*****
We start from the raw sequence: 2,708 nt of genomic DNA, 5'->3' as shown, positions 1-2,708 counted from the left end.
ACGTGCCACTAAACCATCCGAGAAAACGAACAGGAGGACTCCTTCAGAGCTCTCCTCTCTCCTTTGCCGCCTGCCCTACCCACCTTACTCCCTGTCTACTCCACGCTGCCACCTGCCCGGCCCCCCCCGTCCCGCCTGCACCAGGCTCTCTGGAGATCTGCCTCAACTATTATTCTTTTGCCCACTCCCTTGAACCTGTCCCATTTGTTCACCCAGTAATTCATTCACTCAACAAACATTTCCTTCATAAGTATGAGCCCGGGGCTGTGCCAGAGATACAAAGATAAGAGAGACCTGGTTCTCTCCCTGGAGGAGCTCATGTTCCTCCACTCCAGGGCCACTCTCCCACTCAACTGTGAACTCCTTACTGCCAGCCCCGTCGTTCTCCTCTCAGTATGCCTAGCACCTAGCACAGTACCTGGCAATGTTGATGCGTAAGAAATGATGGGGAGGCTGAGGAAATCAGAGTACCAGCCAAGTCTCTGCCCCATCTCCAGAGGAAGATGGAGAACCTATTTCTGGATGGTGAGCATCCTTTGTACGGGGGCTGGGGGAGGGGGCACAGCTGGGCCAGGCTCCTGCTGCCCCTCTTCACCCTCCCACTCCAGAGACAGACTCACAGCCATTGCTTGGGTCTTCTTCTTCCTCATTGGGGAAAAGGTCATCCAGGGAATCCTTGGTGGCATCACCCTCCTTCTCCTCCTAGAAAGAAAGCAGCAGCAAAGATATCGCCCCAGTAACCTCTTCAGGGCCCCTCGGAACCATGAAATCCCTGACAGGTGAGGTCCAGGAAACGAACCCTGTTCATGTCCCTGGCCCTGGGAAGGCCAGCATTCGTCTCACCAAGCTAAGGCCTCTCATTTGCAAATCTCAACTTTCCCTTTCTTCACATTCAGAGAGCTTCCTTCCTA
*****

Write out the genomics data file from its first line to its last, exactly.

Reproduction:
We start from the raw sequence: 2,708 nt of genomic DNA, 5'->3' as shown, positions 1-2,708 counted from the left end.
ACGTGCCACTAAACCATCCGAGAAAACGAACAGGAGGACTCCTTCAGAGCTCTCCTCTCTCCTTTGCCGCCTGCCCTACCCACCTTACTCCCTGTCTACTCCACGCTGCCACCTGCCCGGCCCCCCCCGTCCCGCCTGCACCAGGCTCTCTGGAGATCTGCCTCAACTATTATTCTTTTGCCCACTCCCTTGAACCTGTCCCATTTGTTCACCCAGTAATTCATTCACTCAACAAACATTTCCTTCATAAGTATGAGCCCGGGGCTGTGCCAGAGATACAAAGATAAGAGAGACCTGGTTCTCTCCCTGGAGGAGCTCATGTTCCTCCACTCCAGGGCCACTCTCCCACTCAACTGTGAACTCCTTACTGCCAGCCCCGTCGTTCTCCTCTCAGTATGCCTAGCACCTAGCACAGTACCTGGCAATGTTGATGCGTAAGAAATGATGGGGAGGCTGAGGAAATCAGAGTACCAGCCAAGTCTCTGCCCCATCTCCAGAGGAAGATGGAGAACCTATTTCTGGATGGTGAGCATCCTTTGTACGGGGGCTGGGGGAGGGGGCACAGCTGGGCCAGGCTCCTGCTGCCCCTCTTCACCCTCCCACTCCAGAGACAGACTCACAGCCATTGCTTGGGTCTTCTTCTTCCTCATTGGGGAAAAGGTCATCCAGGGAATCCTTGGTGGCATCACCCTCCTTCTCCTCCTAGAAAGAAAGCAGCAGCAAAGATATCGCCCCAGTAACCTCTTCAGGGCCCCTCGGAACCATGAAATCCCTGACAGGTGAGGTCCAGGAAACGAACCCTGTTCATGTCCCTGGCCCTGGGAAGGCCAGCATTCGTCTCACCAAGCTAAGGCCTCTCATTTGCAAATCTCAACTTTCCCTTTCTTCACATTCAGAGAGCTTCCTTCCTA